Search This Blog


Some using reform against itself and its backers

Some bills wending their ways through the legislative process give us insight into the agendas of the good-old-boys and others who try to smile through clenched teeth at the efforts of reformers led by Republican Gov. Bobby Jindal to steer the state away from its populist/liberal past. Bills sponsored by one of those forcing a smile on his face, Democrat state Sen. Ben Nevers, are instructive in this regard.

In practice, his SB 19 is great. It goes beyond already-approved legislation that would allow $50 only per consumption opportunity for legislators by setting it to zero (which is the standard in several states). He’s right when he argues its better than the $50 limit in that it would reduce paperwork with no necessity to report expenditures to show they were under the limit. And there’s no reason lobbyists can’t conduct business outside of a restaurant or bar.

But when viewing other legislation of his, one wonders whether he really means this bill as a poison pill – getting his bill passed out of the Senate instead of the other set to $50 and then give the House the chance to rebel against going from all to nothing thus by rejecting his leaving the standard at any amount goes. This is because other bills of his seem designed to get back at reformers in the name of reform while exacting a terrible price on political rights.

His SB 23 originally was to prevent anybody who contributed to a campaign of an elected official, of any amount, from being appointed to a position in government. This bill was bad enough, forcing people who wish to serve in government to abrogate their free speech rights. In various ways government is permitted to limit free speech rights such as by capping amounts of donations or by prohibiting them entirely if the entity of concern is in certain regulated enterprises, but there simply is no compelling governmental interest in putting such limitations on the exercise of peoples’ political rights.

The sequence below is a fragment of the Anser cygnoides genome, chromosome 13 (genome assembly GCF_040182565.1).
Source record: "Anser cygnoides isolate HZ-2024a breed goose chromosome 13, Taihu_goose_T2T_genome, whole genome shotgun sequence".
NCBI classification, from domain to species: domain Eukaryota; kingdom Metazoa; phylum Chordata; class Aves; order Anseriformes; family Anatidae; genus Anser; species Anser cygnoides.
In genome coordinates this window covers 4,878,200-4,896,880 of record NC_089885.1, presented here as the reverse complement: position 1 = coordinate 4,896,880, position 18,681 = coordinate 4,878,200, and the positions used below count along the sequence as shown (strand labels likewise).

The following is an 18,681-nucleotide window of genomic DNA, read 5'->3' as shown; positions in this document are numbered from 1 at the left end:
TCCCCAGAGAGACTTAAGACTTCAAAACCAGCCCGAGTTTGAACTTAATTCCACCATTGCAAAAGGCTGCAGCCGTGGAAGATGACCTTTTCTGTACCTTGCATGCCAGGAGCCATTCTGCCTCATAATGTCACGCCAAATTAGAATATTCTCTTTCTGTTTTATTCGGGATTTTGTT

(The uninformed try to argue that contributions “buy” an office, but in fact not only does research show that simply is not the case, but intuitively such an assertion is illogical – the vast majority of large donors don’t get appointments, and many non-donors do. This doesn’t mean donations can’t be factor, but that their influence is so modest to nonexistent that curtailment of free speech rights simply cannot be justified.)

However, amendments he permitted to it really show where his true interests lie. The most current version of the bill passed out of committee places the stricture only on donors (and their family members, and principles of corporations in which they have an interest except for those publicly traded) who give at least $2,500 in an election cycle.

So, that implies that if you give $2,499.99 or less somehow this doesn’t taint your donation, but add a cent and suddenly it means you’re trying to buy an appointment? It should be equally as “bad” whether it’s one cent or $5,000, if there’s any principle at all involved here. And note that by law this now restricts the officials to which it would apply – unless it is exactly $2,500, it would apply only to “major” offices, basically statewide elected officials and those elected to state boards.

This points to the real agenda of supporters of the bill – to get back at Jindal for making government less of a potential gravy train for public officials. And given the disingenuousness of the backers of SB 23, it then brings to question their motives about SB 19 if they, like obviously Nevers, back the bill, too. Hopefully, reformers will see what SB 23 really is and defeat it, while foiling the poison pill strategy by passing SB 19.


Process to, not nominee, shapes Landrieu's chances

It’s refreshing to see that the media and other interested political observers finally have caught on to what I observed many months ago – that Sen. Mary Landrieu’s reelection chances are going to be significantly reduced if Sen. Hillary Clinton gets the Democrats’ nomination for president.

Simply, given the dynamics of Louisiana’s political scene – and now especially since a serious challenger in the form of Republican state Treasurer John Kennedy has committed to the contest – Landrieu is on thin ice to get reelected with Clinton at the top of the ticket. When somebody has about half the American public not wanting to vote for her under any circumstances, it’s bound to trickle down and harm under-ballot candidates across the country.